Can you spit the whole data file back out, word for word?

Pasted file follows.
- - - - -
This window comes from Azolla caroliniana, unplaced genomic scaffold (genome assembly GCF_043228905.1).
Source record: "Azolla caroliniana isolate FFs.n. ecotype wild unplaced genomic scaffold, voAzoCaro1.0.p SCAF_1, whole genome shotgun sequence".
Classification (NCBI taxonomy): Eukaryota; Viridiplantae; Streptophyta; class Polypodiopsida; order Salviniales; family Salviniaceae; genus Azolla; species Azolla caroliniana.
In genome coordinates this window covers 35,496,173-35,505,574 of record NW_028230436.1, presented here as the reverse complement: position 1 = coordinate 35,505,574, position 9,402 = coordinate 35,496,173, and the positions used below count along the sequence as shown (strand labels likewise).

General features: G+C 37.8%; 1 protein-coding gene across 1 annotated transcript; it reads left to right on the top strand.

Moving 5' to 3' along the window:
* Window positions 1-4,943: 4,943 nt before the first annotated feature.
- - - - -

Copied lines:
This window comes from Azolla caroliniana, unplaced genomic scaffold (genome assembly GCF_043228905.1).
Source record: "Azolla caroliniana isolate FFs.n. ecotype wild unplaced genomic scaffold, voAzoCaro1.0.p SCAF_1, whole genome shotgun sequence".
Classification (NCBI taxonomy): Eukaryota; Viridiplantae; Streptophyta; class Polypodiopsida; order Salviniales; family Salviniaceae; genus Azolla; species Azolla caroliniana.
In genome coordinates this window covers 35,496,173-35,505,574 of record NW_028230436.1, presented here as the reverse complement: position 1 = coordinate 35,505,574, position 9,402 = coordinate 35,496,173, and the positions used below count along the sequence as shown (strand labels likewise).

General features: G+C 37.8%; 1 protein-coding gene across 1 annotated transcript; it reads left to right on the top strand.

Moving 5' to 3' along the window:
* Window positions 1-4,943: 4,943 nt before the first annotated feature.